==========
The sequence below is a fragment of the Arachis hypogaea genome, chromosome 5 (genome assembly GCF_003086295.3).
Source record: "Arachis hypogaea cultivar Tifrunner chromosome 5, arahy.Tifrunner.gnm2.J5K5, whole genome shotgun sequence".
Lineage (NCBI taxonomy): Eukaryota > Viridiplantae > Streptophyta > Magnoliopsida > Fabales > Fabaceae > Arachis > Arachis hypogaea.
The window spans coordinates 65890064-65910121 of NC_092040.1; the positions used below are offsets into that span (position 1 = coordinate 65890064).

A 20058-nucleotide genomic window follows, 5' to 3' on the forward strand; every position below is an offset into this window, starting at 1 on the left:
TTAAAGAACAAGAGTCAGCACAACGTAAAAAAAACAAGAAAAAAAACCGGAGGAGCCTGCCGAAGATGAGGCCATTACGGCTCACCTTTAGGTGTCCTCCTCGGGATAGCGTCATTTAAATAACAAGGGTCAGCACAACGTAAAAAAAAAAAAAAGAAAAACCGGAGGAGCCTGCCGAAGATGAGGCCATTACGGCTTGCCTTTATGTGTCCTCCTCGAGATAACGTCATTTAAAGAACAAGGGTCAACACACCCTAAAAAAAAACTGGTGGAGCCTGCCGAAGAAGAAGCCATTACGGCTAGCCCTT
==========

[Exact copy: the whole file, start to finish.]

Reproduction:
The sequence below is a fragment of the Arachis hypogaea genome, chromosome 5 (genome assembly GCF_003086295.3).
Source record: "Arachis hypogaea cultivar Tifrunner chromosome 5, arahy.Tifrunner.gnm2.J5K5, whole genome shotgun sequence".
Lineage (NCBI taxonomy): Eukaryota > Viridiplantae > Streptophyta > Magnoliopsida > Fabales > Fabaceae > Arachis > Arachis hypogaea.
The window spans coordinates 65890064-65910121 of NC_092040.1; the positions used below are offsets into that span (position 1 = coordinate 65890064).

A 20058-nucleotide genomic window follows, 5' to 3' on the forward strand; every position below is an offset into this window, starting at 1 on the left:
TTAAAGAACAAGAGTCAGCACAACGTAAAAAAAACAAGAAAAAAAACCGGAGGAGCCTGCCGAAGATGAGGCCATTACGGCTCACCTTTAGGTGTCCTCCTCGGGATAGCGTCATTTAAATAACAAGGGTCAGCACAACGTAAAAAAAAAAAAAAGAAAAACCGGAGGAGCCTGCCGAAGATGAGGCCATTACGGCTTGCCTTTATGTGTCCTCCTCGAGATAACGTCATTTAAAGAACAAGGGTCAACACACCCTAAAAAAAAACTGGTGGAGCCTGCCGAAGAAGAAGCCATTACGGCTAGCCCTT